Treatment. The recommended regimen is metronidazole, 2 g PO, in a single dose; the alternative is metronidazole, 500 mg bid, for 7 days. Patients who are allergic to metronidazole require desensitization, since no effective alternatives to this drug are available. Neither metronidazole gel nor other topical antimicrobials are recommended because these agents are considerably less effective than oral metronidazole in this setting.

The recommended regimens have cure rates of about 90% to 95%. Treating both patients and their sex partners results in relief of symptoms, microbiologic cure, and reduced transmission. Advise patients to refrain from sexual intercourse until microbiologic testing shows they and their sex partners are cured or, if such testing is not available, until therapy has been completed and they are asymptomatic.

Follow-up. For patients who have no symptoms either initially or after therapy, follow-up is not needed. If either recommended regimen fails, treat the patient again with metronidazole, 500 mg bid, for 7 days. If treatment failure occurs repeatedly, administer a single 2-g dose of metronidazole once daily for 3 to 5 days. Most strains of T vaginalis with diminished susceptibility to metronidazole respond to higher doses.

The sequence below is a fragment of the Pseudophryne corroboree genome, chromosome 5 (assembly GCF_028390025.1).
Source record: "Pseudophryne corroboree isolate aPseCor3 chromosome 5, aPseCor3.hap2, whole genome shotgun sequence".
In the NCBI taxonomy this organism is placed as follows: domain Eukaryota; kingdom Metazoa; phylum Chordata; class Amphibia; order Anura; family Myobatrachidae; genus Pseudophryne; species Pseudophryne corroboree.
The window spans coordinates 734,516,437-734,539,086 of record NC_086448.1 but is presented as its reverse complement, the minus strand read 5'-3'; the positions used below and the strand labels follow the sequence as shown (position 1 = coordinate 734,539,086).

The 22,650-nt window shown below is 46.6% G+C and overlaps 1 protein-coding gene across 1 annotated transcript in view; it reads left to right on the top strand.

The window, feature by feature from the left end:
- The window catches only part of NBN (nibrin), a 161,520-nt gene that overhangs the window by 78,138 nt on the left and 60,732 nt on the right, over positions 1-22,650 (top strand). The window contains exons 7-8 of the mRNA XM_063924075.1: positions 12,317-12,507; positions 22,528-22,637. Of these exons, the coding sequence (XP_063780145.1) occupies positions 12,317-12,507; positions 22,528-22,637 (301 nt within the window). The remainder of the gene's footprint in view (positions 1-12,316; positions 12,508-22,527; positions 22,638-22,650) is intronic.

Consult an expert if the patient has culture-documented infection-not reinfection-that does not respond to the regimens described here. Consultation is available from the CDC.


About 75% of women have at least 1 episode of vulvovaginal candidiasis each year, and 40% to 45% have 2 or more episodes. A small percentage (probably fewer than 5%) have recurrent vulvovaginal candidiasis (ie, 4 or more episodes of symptomatic disease per year).

Evaluation. Pruritus and erythema in the vulvovaginal area suggest Candida vaginitis; a white discharge may also be present. Other symptoms can include vaginal soreness, vulvar burning, dyspareunia, and external dysuria.

In a woman with signs and symptoms of vaginitis, the diagnosis can be confirmed by 1 of the following methods:

  • A wet preparation or a Gram stain of vaginal discharge that demonstrates yeasts or pseudohyphae.
  • A culture or other test that yields a positive result for a yeast species.